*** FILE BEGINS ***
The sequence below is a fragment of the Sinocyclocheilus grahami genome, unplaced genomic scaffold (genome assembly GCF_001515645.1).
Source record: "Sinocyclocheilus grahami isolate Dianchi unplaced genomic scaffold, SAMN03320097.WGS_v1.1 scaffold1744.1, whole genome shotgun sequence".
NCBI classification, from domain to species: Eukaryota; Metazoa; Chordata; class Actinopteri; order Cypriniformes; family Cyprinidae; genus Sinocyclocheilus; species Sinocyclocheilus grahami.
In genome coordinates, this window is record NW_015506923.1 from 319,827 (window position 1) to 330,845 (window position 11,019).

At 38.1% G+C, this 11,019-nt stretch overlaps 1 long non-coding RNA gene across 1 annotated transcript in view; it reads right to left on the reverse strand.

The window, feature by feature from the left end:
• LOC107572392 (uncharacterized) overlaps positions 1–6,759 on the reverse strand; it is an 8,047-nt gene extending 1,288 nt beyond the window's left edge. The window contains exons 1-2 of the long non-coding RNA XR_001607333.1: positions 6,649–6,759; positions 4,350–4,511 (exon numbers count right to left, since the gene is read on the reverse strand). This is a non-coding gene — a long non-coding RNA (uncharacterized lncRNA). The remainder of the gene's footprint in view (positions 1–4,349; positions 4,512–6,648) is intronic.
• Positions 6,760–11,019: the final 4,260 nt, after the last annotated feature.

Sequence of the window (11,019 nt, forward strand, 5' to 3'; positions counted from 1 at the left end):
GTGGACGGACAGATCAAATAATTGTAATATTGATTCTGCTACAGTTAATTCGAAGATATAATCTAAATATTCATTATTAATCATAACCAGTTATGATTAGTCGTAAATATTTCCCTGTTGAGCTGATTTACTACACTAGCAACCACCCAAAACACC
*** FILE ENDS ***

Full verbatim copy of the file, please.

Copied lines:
The sequence below is a fragment of the Sinocyclocheilus grahami genome, unplaced genomic scaffold (genome assembly GCF_001515645.1).
Source record: "Sinocyclocheilus grahami isolate Dianchi unplaced genomic scaffold, SAMN03320097.WGS_v1.1 scaffold1744.1, whole genome shotgun sequence".
NCBI classification, from domain to species: Eukaryota; Metazoa; Chordata; class Actinopteri; order Cypriniformes; family Cyprinidae; genus Sinocyclocheilus; species Sinocyclocheilus grahami.
In genome coordinates, this window is record NW_015506923.1 from 319,827 (window position 1) to 330,845 (window position 11,019).

At 38.1% G+C, this 11,019-nt stretch overlaps 1 long non-coding RNA gene across 1 annotated transcript in view; it reads right to left on the reverse strand.

The window, feature by feature from the left end:
• LOC107572392 (uncharacterized) overlaps positions 1–6,759 on the reverse strand; it is an 8,047-nt gene extending 1,288 nt beyond the window's left edge. The window contains exons 1-2 of the long non-coding RNA XR_001607333.1: positions 6,649–6,759; positions 4,350–4,511 (exon numbers count right to left, since the gene is read on the reverse strand). This is a non-coding gene — a long non-coding RNA (uncharacterized lncRNA). The remainder of the gene's footprint in view (positions 1–4,349; positions 4,512–6,648) is intronic.
• Positions 6,760–11,019: the final 4,260 nt, after the last annotated feature.

Sequence of the window (11,019 nt, forward strand, 5' to 3'; positions counted from 1 at the left end):
GTGGACGGACAGATCAAATAATTGTAATATTGATTCTGCTACAGTTAATTCGAAGATATAATCTAAATATTCATTATTAATCATAACCAGTTATGATTAGTCGTAAATATTTCCCTGTTGAGCTGATTTACTACACTAGCAACCACCCAAAACACC